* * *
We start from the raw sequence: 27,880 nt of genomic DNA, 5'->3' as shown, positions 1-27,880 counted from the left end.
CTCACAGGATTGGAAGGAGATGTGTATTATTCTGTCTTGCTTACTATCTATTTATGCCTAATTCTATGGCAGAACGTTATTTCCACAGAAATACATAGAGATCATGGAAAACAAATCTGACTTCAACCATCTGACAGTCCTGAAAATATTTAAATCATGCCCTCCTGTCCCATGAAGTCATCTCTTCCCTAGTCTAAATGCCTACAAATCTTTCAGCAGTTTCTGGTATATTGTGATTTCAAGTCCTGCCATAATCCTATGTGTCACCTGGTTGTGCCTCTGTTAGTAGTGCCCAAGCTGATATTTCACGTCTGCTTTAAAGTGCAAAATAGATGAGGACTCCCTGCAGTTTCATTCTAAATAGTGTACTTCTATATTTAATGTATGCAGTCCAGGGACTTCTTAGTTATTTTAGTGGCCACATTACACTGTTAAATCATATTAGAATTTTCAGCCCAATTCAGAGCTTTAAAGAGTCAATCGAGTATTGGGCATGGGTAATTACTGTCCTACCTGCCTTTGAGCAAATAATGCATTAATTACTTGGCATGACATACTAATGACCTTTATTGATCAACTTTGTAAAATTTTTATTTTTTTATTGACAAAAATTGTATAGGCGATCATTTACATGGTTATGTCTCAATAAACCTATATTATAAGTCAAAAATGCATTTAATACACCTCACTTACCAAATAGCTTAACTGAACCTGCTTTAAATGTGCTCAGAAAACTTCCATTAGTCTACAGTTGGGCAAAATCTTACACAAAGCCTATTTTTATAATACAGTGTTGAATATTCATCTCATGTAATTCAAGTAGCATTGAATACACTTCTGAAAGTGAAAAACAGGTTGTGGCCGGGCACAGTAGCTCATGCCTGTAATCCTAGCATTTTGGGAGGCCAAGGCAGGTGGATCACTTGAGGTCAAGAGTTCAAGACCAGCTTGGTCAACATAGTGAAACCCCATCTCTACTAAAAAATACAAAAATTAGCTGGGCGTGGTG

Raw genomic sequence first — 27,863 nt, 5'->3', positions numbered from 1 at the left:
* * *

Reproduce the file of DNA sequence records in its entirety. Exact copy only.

We start from the raw sequence: 27,880 nt of genomic DNA, 5'->3' as shown, positions 1-27,880 counted from the left end.
CTCACAGGATTGGAAGGAGATGTGTATTATTCTGTCTTGCTTACTATCTATTTATGCCTAATTCTATGGCAGAACGTTATTTCCACAGAAATACATAGAGATCATGGAAAACAAATCTGACTTCAACCATCTGACAGTCCTGAAAATATTTAAATCATGCCCTCCTGTCCCATGAAGTCATCTCTTCCCTAGTCTAAATGCCTACAAATCTTTCAGCAGTTTCTGGTATATTGTGATTTCAAGTCCTGCCATAATCCTATGTGTCACCTGGTTGTGCCTCTGTTAGTAGTGCCCAAGCTGATATTTCACGTCTGCTTTAAAGTGCAAAATAGATGAGGACTCCCTGCAGTTTCATTCTAAATAGTGTACTTCTATATTTAATGTATGCAGTCCAGGGACTTCTTAGTTATTTTAGTGGCCACATTACACTGTTAAATCATATTAGAATTTTCAGCCCAATTCAGAGCTTTAAAGAGTCAATCGAGTATTGGGCATGGGTAATTACTGTCCTACCTGCCTTTGAGCAAATAATGCATTAATTACTTGGCATGACATACTAATGACCTTTATTGATCAACTTTGTAAAATTTTTATTTTTTTATTGACAAAAATTGTATAGGCGATCATTTACATGGTTATGTCTCAATAAACCTATATTATAAGTCAAAAATGCATTTAATACACCTCACTTACCAAATAGCTTAACTGAACCTGCTTTAAATGTGCTCAGAAAACTTCCATTAGTCTACAGTTGGGCAAAATCTTACACAAAGCCTATTTTTATAATACAGTGTTGAATATTCATCTCATGTAATTCAAGTAGCATTGAATACACTTCTGAAAGTGAAAAACAGGTTGTGGCCGGGCACAGTAGCTCATGCCTGTAATCCTAGCATTTTGGGAGGCCAAGGCAGGTGGATCACTTGAGGTCAAGAGTTCAAGACCAGCTTGGTCAACATAGTGAAACCCCATCTCTACTAAAAAATACAAAAATTAGCTGGGCGTGGTG

Raw genomic sequence first — 27,863 nt, 5'->3', positions numbered from 1 at the left: